Social Justice in the Digital Economy: Summer Webinar Series
Thursday 10th // 6pm – 7:30pm BST
Stories from our socially just, digital futures
Imagination and storytelling are the basis of all social transformations and social movements. They help us visualise, enact and share the kind of futures we wish to shape up together. What stories and what futures do we need to imagine now more than ever?
Carl Di Salvo (Georgia Tech) describes the power of experimentation as a means of cultivating and sustaining imagination.
He was joined by director and playwright Sarah Naomi Lee, who has been thinking playfully about academic ideas using cartoon illustration and Sci Fi writer Al Robertson, reading a sci-fi story written to reflect thoughts and conversations heard during Not-Equal Summer webinars events.
- Dr Carl Di Salvo, Georgia Institute of Technology, ‘Experimentation and Imagination’
- Sarah Naomi Lee, Plenty Productions, What can the multifarious expressions of sheep (MEOS) tell us about social justice in the digital economy?’
- Al Robertson, Fiction Writer, ‘Turning the Not-Equal Summer events into fiction’
Chair: Prof Alan Dix, Swansea University
Carl DiSalvo is an Associate Professor in the Digital Media Program in the School of Literature, Media, and Communication at the Georgia Institute of Technology. At Georgia Tech he directs the Public Design Workshop: a design research studio that explores socially-engaged design and civic media. DiSalvo is also co-director of the Digital Interdisciplinary Liberal Arts Center and its Digital Civics initiative, funded by the Mellon Foundation, and he leads the Serve-Learn-Sustain Fellows program, which brings together faculty, staff, students and community partners to explore pressing social research themes (the 2016-2017 themes are Smart Cities and Food, Energy, Water, Systems).
Experimentation and Imagination
In this talk, I will share a perspective on experimentation as a means of cultivating and sustaining imagination. From this perspective, the work of the experiment is not to prove some theory, not to resolve some situation, but rather to prompt an appreciation for what is possible. In the context of civics, social justice, and diverse economies, such experimentation and imagination often runs counter to dominant discourses and practices of design. This requires a sense of doing design otherwise, of imagining not only different social worlds, but also different values and purposes of designing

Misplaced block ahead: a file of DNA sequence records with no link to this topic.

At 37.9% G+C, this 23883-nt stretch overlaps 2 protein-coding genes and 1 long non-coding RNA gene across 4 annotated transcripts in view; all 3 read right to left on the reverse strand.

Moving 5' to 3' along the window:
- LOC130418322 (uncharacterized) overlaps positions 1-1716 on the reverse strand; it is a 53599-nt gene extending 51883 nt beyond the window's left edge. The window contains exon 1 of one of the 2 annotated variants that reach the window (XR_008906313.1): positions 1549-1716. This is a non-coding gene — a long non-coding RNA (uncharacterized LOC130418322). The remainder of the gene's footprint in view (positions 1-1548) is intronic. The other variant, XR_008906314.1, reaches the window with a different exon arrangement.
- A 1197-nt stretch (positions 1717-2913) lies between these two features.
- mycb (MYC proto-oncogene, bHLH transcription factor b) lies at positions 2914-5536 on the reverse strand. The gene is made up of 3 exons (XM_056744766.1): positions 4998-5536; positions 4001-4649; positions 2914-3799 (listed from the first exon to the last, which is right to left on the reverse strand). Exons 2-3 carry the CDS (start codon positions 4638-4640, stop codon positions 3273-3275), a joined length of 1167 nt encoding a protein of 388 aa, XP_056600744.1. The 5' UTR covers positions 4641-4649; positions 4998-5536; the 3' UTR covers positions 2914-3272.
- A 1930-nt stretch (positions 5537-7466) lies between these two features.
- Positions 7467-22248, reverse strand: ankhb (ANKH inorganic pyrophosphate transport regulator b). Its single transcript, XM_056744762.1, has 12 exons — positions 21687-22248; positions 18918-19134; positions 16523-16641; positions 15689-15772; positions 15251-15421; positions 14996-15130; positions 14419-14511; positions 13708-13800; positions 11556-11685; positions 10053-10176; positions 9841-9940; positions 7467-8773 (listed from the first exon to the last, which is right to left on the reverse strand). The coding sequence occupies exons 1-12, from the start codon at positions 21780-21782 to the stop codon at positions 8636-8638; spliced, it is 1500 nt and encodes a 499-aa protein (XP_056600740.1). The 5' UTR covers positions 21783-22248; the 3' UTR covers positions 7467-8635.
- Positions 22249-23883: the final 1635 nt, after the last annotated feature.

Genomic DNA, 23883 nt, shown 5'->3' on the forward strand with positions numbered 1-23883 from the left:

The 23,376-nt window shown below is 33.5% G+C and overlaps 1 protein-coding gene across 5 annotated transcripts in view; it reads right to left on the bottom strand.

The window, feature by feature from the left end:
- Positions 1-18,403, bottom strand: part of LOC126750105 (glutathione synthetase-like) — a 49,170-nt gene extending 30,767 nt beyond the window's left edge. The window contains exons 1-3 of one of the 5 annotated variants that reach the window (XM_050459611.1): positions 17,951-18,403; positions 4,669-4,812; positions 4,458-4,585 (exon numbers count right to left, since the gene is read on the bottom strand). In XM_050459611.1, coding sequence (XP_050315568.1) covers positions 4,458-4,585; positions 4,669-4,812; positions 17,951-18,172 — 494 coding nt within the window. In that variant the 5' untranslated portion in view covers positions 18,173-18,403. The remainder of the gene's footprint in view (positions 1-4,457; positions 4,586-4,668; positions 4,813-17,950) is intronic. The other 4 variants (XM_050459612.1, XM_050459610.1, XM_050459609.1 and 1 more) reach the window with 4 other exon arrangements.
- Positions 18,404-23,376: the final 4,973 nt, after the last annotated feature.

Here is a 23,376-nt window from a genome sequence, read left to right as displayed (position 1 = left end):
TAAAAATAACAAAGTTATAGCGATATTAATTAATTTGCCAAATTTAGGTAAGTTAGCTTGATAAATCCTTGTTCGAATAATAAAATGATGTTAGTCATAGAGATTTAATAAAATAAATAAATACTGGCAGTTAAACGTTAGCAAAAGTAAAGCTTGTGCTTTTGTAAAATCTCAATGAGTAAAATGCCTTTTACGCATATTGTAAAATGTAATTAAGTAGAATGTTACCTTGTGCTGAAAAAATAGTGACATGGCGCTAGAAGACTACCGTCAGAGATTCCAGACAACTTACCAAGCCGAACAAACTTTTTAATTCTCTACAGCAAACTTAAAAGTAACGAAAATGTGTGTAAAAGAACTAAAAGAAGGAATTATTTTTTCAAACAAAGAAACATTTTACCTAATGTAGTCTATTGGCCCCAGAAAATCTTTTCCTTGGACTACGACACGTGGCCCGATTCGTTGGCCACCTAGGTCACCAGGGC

Sarah Naomi Lee has been developing creative and highly innovative arts and media projects since 2002 including a professional touring theatre piece created from stories that were collected from customers in a black hairdresser in Brighton, and a 3-year DFID funded digital media storytelling project which brought together schools in Ghana and the UK. As well as being a professional theatre and BBC radio drama writer Sarah runs her own arts and media Community interest company (Plenty Productions CIC) and she is also the co-founder of Brighton and Hove Black History which recently completed a highly successful Heritage Lottery funded project about Thomas Highflyer, a boy freed from enslavement who lived and went to school in Brighton in the 1870s.
What can the multifarious expressions of sheep (MEOS) tell us about social justice in the digital economy? A creative and playful exploration of the power of illustration as a tool within academic inquiry
This talk is going to be about me using typologies of sheep’s facial expressions within cartoon mapping of conditions to arrive at an understanding of power, hegemony and materiality within the digital economy in response to what is discussed in the summer school. it’s really about getting people to think more playfully and more visually about academic ideas using cartoon illustration as a means of articulating relational ideas through something seemingly far removed from the subject (ie sheep) – this forms part of an ongoing artistic projects on the MEOS which I’m currently working on.
Al Roberton is a writer with two acclaimed science fiction novels, “Crashing Heaven” and “Waking Hell”, which use far-future cyberpunk mayhem to dissect the contemporary workings of power and privilege. His next book’s a near-future techno-thriller about the slippery nature of truth in our modern world. It thinks about how to be sure you’re acting judiciously when you can’t find firm ground to stand on. When he’s not writing books, he helps a local tech scale-up tell stories about information security and privacy management, and gives talks on everything from brand storytelling to the occult roots of modern technology. Find out more at his website.
Turning the Not-Equal Summer events into fiction
I’m going to turn the Summer School’s thoughts and conversations into a short, sharp science fiction story. Then I’ll chat about how the week’s conversations sparked it, how that kind of thinking informs my own and other SF / fantasy / horror writers’ practice and work, and how genre writing’s absorbed, responded to and reflected society’s social justice debates.